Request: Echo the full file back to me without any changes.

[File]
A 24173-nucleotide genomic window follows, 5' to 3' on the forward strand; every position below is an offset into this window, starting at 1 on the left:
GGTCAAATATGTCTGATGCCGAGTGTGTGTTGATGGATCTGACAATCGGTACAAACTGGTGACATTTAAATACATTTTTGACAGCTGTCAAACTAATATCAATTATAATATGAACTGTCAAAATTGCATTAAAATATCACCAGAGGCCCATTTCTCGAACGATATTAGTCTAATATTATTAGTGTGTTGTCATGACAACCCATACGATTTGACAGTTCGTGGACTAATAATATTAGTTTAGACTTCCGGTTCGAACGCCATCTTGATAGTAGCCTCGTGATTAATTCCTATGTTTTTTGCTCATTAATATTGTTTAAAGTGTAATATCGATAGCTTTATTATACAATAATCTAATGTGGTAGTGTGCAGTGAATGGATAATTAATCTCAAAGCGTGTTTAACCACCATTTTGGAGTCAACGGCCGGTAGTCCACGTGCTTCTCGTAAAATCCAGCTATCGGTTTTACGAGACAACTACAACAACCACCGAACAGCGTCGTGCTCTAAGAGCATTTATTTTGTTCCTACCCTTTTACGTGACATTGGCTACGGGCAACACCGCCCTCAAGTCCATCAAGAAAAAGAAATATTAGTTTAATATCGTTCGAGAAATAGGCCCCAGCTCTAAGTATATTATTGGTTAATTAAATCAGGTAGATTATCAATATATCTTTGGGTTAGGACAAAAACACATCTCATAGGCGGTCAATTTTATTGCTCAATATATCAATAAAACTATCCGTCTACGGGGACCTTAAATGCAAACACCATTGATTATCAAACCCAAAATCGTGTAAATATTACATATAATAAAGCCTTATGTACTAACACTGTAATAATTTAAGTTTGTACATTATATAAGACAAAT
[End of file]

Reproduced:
A 24173-nucleotide genomic window follows, 5' to 3' on the forward strand; every position below is an offset into this window, starting at 1 on the left:
GGTCAAATATGTCTGATGCCGAGTGTGTGTTGATGGATCTGACAATCGGTACAAACTGGTGACATTTAAATACATTTTTGACAGCTGTCAAACTAATATCAATTATAATATGAACTGTCAAAATTGCATTAAAATATCACCAGAGGCCCATTTCTCGAACGATATTAGTCTAATATTATTAGTGTGTTGTCATGACAACCCATACGATTTGACAGTTCGTGGACTAATAATATTAGTTTAGACTTCCGGTTCGAACGCCATCTTGATAGTAGCCTCGTGATTAATTCCTATGTTTTTTGCTCATTAATATTGTTTAAAGTGTAATATCGATAGCTTTATTATACAATAATCTAATGTGGTAGTGTGCAGTGAATGGATAATTAATCTCAAAGCGTGTTTAACCACCATTTTGGAGTCAACGGCCGGTAGTCCACGTGCTTCTCGTAAAATCCAGCTATCGGTTTTACGAGACAACTACAACAACCACCGAACAGCGTCGTGCTCTAAGAGCATTTATTTTGTTCCTACCCTTTTACGTGACATTGGCTACGGGCAACACCGCCCTCAAGTCCATCAAGAAAAAGAAATATTAGTTTAATATCGTTCGAGAAATAGGCCCCAGCTCTAAGTATATTATTGGTTAATTAAATCAGGTAGATTATCAATATATCTTTGGGTTAGGACAAAAACACATCTCATAGGCGGTCAATTTTATTGCTCAATATATCAATAAAACTATCCGTCTACGGGGACCTTAAATGCAAACACCATTGATTATCAAACCCAAAATCGTGTAAATATTACATATAATAAAGCCTTATGTACTAACACTGTAATAATTTAAGTTTGTACATTATATAAGACAAAT